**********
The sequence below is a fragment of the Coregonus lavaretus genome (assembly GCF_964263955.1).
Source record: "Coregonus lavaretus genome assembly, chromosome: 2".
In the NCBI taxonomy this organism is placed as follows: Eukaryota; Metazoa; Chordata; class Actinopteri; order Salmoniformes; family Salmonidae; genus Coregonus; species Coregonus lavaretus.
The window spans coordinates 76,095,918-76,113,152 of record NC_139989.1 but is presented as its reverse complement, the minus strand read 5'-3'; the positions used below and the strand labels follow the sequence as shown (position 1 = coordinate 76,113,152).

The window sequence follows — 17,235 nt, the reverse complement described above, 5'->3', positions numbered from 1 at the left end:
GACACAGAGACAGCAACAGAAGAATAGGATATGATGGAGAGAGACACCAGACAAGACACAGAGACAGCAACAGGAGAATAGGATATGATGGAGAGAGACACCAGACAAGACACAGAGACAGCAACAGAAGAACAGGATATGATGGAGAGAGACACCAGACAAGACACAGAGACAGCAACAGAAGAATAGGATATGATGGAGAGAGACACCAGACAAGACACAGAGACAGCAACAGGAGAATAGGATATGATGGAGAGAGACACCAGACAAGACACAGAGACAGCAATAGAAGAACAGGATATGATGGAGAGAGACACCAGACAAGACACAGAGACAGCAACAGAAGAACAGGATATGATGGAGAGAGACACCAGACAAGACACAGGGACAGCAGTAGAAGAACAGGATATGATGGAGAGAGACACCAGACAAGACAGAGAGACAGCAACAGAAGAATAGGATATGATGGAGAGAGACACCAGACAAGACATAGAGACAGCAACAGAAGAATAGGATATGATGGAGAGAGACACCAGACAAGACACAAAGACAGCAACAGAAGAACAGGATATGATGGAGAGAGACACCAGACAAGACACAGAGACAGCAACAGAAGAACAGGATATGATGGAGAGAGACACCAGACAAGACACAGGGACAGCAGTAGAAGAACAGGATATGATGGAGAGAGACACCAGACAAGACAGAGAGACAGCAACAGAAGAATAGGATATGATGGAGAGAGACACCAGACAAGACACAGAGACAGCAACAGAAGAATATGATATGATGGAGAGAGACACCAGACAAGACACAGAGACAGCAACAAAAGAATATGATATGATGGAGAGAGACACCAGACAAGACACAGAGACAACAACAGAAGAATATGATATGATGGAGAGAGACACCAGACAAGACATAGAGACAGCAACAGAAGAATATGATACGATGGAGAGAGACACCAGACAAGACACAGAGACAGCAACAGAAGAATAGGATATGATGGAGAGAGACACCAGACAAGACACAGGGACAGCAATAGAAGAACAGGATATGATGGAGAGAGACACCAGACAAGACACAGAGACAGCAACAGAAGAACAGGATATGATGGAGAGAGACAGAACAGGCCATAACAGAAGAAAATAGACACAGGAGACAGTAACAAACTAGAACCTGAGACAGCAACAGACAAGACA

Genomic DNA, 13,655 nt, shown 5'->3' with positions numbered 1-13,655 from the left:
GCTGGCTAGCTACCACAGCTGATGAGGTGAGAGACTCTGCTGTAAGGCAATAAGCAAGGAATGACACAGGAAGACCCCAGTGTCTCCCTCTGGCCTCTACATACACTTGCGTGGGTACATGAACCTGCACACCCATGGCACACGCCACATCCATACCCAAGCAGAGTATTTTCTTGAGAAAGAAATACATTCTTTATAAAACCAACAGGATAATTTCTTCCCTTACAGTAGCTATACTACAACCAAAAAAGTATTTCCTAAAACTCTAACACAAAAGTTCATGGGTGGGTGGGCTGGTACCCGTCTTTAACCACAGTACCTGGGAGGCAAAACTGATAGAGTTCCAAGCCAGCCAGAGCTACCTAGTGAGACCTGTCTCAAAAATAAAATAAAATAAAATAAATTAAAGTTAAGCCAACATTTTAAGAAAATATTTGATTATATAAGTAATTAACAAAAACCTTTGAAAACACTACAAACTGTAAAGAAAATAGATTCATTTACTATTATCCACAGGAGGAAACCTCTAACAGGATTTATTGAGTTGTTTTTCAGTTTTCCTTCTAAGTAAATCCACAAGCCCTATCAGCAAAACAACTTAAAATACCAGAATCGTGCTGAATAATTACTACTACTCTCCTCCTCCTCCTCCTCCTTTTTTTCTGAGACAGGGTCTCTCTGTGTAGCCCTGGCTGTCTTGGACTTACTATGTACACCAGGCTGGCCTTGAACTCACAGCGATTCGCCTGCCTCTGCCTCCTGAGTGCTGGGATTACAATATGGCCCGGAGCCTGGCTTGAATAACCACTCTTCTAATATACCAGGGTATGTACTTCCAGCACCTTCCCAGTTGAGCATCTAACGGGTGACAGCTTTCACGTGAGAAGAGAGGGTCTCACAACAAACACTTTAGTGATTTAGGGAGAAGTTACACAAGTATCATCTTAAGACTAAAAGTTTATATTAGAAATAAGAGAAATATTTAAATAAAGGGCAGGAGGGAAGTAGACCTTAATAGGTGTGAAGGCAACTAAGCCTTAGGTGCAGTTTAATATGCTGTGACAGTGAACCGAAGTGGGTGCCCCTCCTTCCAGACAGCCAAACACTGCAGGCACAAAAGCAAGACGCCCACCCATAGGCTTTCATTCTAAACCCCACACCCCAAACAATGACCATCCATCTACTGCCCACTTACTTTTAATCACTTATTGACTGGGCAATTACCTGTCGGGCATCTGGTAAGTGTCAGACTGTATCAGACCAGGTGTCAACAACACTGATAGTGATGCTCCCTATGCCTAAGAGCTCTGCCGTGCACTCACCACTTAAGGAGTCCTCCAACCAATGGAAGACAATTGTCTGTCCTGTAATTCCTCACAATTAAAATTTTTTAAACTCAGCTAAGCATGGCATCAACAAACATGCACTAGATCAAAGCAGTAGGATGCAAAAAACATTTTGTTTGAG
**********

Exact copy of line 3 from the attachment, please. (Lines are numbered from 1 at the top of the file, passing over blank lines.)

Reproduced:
In the NCBI taxonomy this organism is placed as follows: Eukaryota; Metazoa; Chordata; class Actinopteri; order Salmoniformes; family Salmonidae; genus Coregonus; species Coregonus lavaretus.